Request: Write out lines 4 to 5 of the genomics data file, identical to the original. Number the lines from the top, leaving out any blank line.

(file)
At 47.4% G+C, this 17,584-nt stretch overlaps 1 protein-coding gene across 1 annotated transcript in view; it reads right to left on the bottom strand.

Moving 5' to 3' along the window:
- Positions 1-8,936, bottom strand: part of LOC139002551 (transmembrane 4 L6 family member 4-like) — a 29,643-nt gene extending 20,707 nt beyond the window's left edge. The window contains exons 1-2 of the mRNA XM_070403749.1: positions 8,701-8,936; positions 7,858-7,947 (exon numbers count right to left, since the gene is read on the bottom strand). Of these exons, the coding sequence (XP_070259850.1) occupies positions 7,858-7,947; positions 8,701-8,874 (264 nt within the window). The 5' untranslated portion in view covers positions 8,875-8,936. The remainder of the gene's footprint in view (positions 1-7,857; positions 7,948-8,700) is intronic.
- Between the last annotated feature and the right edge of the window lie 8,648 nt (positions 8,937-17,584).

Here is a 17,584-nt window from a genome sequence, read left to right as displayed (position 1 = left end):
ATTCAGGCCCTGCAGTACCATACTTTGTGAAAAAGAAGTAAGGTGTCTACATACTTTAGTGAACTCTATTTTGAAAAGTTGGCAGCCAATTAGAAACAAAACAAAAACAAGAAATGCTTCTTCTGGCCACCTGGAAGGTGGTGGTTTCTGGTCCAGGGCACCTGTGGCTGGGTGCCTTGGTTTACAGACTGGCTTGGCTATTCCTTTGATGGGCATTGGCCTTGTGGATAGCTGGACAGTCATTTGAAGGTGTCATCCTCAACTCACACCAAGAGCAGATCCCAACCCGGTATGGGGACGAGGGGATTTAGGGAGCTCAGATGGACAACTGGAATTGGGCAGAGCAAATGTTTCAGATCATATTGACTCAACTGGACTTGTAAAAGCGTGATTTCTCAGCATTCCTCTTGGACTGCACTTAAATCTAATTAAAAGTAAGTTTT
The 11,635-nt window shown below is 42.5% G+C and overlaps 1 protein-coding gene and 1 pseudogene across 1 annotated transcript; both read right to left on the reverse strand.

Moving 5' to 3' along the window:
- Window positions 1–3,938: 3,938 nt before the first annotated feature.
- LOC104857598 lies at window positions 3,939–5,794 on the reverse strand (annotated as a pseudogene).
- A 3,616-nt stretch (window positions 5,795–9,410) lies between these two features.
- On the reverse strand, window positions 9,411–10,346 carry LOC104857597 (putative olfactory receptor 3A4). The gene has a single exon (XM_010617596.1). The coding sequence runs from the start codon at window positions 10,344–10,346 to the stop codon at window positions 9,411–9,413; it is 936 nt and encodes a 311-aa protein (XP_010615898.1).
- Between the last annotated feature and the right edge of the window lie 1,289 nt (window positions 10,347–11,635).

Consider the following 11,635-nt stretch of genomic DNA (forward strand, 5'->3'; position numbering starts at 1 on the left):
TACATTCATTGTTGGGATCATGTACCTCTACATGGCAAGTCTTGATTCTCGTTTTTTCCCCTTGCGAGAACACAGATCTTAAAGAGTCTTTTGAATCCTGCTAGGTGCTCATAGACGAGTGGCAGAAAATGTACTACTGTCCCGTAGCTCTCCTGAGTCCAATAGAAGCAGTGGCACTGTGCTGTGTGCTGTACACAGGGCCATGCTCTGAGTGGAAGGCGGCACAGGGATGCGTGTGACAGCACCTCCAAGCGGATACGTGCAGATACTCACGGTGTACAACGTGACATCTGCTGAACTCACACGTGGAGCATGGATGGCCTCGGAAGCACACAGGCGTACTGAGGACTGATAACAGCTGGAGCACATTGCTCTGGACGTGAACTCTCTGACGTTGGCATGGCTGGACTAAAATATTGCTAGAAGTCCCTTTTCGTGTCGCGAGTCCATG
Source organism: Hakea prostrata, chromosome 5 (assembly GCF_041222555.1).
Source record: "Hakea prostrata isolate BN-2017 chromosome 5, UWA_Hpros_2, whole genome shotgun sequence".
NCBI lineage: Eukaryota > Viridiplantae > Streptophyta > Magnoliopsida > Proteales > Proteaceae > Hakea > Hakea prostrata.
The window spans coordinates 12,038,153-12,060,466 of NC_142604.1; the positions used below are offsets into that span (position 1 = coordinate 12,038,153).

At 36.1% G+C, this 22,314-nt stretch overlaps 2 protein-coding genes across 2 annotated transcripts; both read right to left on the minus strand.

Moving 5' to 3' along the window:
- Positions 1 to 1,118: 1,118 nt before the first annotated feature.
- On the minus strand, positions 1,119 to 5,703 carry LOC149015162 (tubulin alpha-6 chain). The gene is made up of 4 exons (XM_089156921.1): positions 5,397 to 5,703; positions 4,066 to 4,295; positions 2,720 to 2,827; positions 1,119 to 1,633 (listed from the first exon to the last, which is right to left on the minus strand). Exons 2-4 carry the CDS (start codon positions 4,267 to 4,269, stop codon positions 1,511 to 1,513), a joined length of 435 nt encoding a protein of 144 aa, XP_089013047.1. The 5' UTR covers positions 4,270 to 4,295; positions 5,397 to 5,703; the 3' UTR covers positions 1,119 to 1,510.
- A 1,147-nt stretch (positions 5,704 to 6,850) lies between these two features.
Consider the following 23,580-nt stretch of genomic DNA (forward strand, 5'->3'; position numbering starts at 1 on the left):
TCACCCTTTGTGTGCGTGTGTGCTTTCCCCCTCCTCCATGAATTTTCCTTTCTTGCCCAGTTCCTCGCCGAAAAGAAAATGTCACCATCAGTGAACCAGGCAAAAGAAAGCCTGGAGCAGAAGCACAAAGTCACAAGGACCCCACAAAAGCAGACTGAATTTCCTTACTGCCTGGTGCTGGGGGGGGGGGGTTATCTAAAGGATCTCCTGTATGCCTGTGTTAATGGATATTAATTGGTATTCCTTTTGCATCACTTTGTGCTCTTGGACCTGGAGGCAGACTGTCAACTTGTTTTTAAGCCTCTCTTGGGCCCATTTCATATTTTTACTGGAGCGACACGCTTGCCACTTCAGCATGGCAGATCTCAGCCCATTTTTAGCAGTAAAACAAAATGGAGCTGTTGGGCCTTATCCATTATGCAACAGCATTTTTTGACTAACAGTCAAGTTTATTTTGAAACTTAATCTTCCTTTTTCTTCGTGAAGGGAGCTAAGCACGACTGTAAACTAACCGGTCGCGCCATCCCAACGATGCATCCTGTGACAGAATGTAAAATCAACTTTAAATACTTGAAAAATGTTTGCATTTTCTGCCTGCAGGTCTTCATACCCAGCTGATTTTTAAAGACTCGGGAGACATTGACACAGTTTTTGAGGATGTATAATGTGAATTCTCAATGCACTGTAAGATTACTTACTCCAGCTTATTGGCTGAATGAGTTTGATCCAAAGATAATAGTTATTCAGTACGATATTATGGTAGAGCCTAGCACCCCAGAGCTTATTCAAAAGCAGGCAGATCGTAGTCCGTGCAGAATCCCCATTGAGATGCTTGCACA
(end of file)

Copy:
- Between the last annotated feature and the right edge of the window lie 8,648 nt (positions 8,937-17,584).

Here is a 17,584-nt window from a genome sequence, read left to right as displayed (position 1 = left end):